I was working with a client recently and we had a challenge, the organisation wasn't used to Agile ways of working. It's pretty old hat now and I thought the days of Agile evangelism were behind us. But evangelism of some methodology is always going to exist in our life time so the manifesto may well be useful for years to come.
Your manifesto is a rallying cry to those around you to declare that you are here, you have a mission and this is how you're going to do it! Things you'll want to cover in your manifesto can include:
Your goal gives your team a shared purpose, something to orient around and work together towards. There's nothing unusual about this, just to say don't forget it here because everything you say in your manifesto herein hinges off it.
Saying how your going to measure success is pretty important. It may demonstrate a new way of doing it (e.g. OKRs) and it's important people understand why you've chosen you how to measure your success if it's off-piste from how the rest of the organisation does it.
The other key reason to define your measures of success is it makes your team accountable, a little pressure on yourself is no bad thing. I like to think it helps focus the mind, just be sure you've set the right measures to achieve your goal.
The identity of your team is more than just the job roles, although I would include that too. The identity of your team should include the characteristics of how you work and behave.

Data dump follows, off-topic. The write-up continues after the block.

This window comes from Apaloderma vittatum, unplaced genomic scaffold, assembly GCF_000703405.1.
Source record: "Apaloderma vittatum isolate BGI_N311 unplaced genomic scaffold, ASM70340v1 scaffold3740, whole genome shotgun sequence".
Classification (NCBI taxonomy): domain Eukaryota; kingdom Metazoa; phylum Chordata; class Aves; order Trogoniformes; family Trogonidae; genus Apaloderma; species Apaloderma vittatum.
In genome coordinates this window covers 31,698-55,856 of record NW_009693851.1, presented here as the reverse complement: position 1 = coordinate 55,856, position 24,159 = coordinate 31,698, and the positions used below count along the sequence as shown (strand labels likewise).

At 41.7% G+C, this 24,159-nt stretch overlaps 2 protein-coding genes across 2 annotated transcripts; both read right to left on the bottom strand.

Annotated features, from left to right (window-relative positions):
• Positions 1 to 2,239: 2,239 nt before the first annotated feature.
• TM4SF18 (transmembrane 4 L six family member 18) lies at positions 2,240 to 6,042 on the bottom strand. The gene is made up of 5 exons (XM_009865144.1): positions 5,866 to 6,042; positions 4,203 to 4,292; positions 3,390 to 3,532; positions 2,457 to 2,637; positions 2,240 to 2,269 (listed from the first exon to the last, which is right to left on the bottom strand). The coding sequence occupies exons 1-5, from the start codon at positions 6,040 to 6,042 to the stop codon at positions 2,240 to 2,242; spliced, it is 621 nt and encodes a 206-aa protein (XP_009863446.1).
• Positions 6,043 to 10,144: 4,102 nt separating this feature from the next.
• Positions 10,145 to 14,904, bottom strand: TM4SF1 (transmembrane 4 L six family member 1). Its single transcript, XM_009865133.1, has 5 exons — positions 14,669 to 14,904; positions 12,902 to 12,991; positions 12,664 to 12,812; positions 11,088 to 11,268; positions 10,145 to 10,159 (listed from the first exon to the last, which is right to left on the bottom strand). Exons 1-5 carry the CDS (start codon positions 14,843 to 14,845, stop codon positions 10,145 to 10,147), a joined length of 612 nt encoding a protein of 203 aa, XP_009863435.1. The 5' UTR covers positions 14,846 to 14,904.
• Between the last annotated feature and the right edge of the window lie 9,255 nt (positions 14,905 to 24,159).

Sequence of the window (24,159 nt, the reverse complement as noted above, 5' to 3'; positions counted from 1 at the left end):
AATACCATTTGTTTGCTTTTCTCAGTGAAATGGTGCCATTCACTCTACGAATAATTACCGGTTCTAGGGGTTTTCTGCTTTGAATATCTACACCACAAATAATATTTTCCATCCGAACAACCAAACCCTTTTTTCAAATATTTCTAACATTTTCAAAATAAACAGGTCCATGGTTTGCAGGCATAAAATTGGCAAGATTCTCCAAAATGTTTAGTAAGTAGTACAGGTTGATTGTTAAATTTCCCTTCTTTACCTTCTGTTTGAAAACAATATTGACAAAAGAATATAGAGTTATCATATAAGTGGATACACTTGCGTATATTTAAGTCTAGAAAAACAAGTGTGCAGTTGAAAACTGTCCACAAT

Think about how you work, is it cross-functional, multi-disciplinary, agile, lean? Put each one you are or strive to be and say why it's important to your team.
Apart from these management and organisational systems think about the soft skills your team want to champion. Are you candid, are you radically candid? Do you believe in an adversarial environment, do you want to promote getting shit done?
"Psychological safety – We believe everyone makes decisions in good faith to the best of their ability, we use open feedback loops to learn when things don’t go well rather than look to find a scapegoat."
Possibly the most important part of a team manifesto is your principles. Some of your principles may be borne out of your identity, put them wherever feels right. But lots of them are about how to do business like how you plan to disseminate your work and if you prioritise accuracy over speed or vice versa. You may be committed to leaving a strong legacy and so strong documentation might be a principle to highlight.
It's important to call out the tools you wish to employ to enable you to achieve your goals. Explain the benefit they bring and why you use them over other tools. Failure to do so may lead to you losing those tools completely or to other less favourable ones.
Think about listing your collaboration tools, your planning software and development environments.
Finally, the output. A key requirement of any team is to produce some sort of output. This is essentially a roadmap, keep it light and in line with the goals. Perhaps give a brief overview of why you've chosen your route to head down. Caveat it as necessary and don't be shy to mention the technology you think you'll be working with and where people will find your work once live.
This is the new Darwinism: It's gone from who can deal with scarcity to who can deal with abundance